Selling in DACH: What’s the role of voicemail, LinkedIn, and texting?

Selling in DACH: What’s the role of voicemail, LinkedIn, and texting?

SalesHacker recently did an “Ultimate Sales Engagement Survey,” and the results are now live at that link. Some is predictable: LinkedIn is only effective if you have a tailored message, for example. C-Suiters often don’t have office phones (that might be less predictable) but even if they do, they don’t necessarily want to be hit up on their office phones.

But what’s important here isn’t the answers to these questions broadly, because if you’re a good sales principal, you’re targeting. Well, if you’re targeting DACH (Germany, Austria, Switzerland), what’s important there?

DACH is not the place for voicemail: It does not exist at scale in the DACH market. It’s not going to be a way to reach decision-makers.

LinkedIn is relevant, but … there are still more German-first speakers on Xing these days. One of the problems with LinkedIn globally is the active users issue; while LinkedIn has 440M+ users, about 22% or less are active — and if you’re a busy exec, you don’t live in your InMails. If you combine the user base in DACH with that active users stat, it’s not always the best place to target prospects in this region.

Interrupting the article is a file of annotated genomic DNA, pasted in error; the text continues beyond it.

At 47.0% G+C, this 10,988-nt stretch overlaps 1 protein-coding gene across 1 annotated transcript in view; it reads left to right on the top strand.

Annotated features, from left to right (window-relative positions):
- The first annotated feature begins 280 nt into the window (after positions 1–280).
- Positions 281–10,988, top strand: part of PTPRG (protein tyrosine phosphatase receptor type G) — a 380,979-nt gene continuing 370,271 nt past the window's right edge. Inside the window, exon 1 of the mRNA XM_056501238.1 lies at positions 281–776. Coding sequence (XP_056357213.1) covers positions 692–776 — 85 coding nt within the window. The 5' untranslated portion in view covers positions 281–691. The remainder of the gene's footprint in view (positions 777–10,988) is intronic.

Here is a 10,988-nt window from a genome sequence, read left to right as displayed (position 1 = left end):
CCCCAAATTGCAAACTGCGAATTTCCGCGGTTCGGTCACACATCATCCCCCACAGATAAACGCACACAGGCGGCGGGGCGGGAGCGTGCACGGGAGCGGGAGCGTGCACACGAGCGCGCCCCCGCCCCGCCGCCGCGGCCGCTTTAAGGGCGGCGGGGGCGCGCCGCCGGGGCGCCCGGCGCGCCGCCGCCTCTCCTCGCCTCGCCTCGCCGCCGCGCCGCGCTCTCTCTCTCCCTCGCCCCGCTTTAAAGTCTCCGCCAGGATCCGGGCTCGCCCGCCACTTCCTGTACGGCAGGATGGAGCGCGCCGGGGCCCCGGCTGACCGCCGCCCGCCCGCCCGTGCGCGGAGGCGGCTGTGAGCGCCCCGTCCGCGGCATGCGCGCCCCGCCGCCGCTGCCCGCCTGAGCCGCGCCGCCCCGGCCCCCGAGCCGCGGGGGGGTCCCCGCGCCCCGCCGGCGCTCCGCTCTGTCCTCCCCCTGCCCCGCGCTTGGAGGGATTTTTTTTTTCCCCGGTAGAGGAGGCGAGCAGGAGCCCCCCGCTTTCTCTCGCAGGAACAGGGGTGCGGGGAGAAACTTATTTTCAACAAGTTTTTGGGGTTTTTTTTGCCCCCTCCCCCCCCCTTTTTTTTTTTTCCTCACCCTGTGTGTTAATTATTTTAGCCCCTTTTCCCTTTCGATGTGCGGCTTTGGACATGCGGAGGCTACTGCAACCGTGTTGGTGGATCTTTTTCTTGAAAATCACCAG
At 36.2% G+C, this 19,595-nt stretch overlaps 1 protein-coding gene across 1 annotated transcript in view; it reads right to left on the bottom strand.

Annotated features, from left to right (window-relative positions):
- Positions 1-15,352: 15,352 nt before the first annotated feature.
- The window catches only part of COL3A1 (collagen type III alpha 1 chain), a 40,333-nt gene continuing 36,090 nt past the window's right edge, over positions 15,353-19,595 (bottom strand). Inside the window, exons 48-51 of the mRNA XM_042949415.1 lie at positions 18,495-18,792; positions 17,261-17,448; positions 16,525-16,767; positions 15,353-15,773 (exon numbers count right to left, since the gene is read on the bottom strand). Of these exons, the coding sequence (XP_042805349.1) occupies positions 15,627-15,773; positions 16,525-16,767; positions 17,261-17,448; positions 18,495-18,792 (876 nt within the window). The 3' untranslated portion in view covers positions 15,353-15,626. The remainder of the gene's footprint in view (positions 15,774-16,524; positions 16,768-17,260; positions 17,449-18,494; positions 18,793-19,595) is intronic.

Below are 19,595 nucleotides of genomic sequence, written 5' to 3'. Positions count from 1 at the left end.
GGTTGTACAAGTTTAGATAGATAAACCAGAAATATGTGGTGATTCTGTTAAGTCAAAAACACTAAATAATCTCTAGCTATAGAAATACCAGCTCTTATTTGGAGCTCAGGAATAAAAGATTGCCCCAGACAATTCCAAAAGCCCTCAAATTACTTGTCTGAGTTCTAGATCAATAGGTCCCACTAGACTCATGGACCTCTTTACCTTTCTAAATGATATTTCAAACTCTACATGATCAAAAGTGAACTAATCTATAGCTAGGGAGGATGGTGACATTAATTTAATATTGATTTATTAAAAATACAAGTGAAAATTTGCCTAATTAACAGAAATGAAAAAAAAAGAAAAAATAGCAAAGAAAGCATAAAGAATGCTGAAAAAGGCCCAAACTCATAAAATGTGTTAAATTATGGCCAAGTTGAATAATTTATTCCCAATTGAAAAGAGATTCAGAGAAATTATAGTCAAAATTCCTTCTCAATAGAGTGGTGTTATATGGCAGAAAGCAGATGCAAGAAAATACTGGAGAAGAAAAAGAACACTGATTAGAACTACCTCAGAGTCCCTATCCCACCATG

Texting shouldn’t be in the playbook: If you are running late to a meeting and have no other way to reach the prospect, WhatsApp or SMS is fine. Otherwise, don’t use it. This is partially cultural and partially tied to GDPR regulations, whereby these three questions are crucial:

1 – Do you have a legitimate interest for sending the message? This can include your own need to cross-sell other products / services or promote wider use of an already purchased item, for example

2 – Do you need to send the message in order to achieve those interests? If you could reasonably achieve the same result through other, less intrusive means (such as unprompted visits to your website), legitimate interests do not apply

3 – Have you balanced the act of sending the message against the individual’s interests, rights and freedoms? This comes back to the early statement about reasonable expectations on their part.

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Because a lot of lazier sales people in other global pockets rely excessively on LinkedIn, SMS, email and voicemails, this presents a challenge in DACH. What it means is: you absolutely need a plan and the plan has to be about:

  • Providing and explaining the value
  • Nurturing the customers you have
  • Stop leading with services or tech (if you have amazing tech, someone else will have it in 4 months) and start leading with how you can transform their problems into solutions
  • Stop selling off pre-existing relationships — it doesn’t scale

The DACH market, culturally and politically/compliance-wise, is much more about driving value of the transformation and much less about “the hyper-growth hacks” that sales guys in other first-world countries take.

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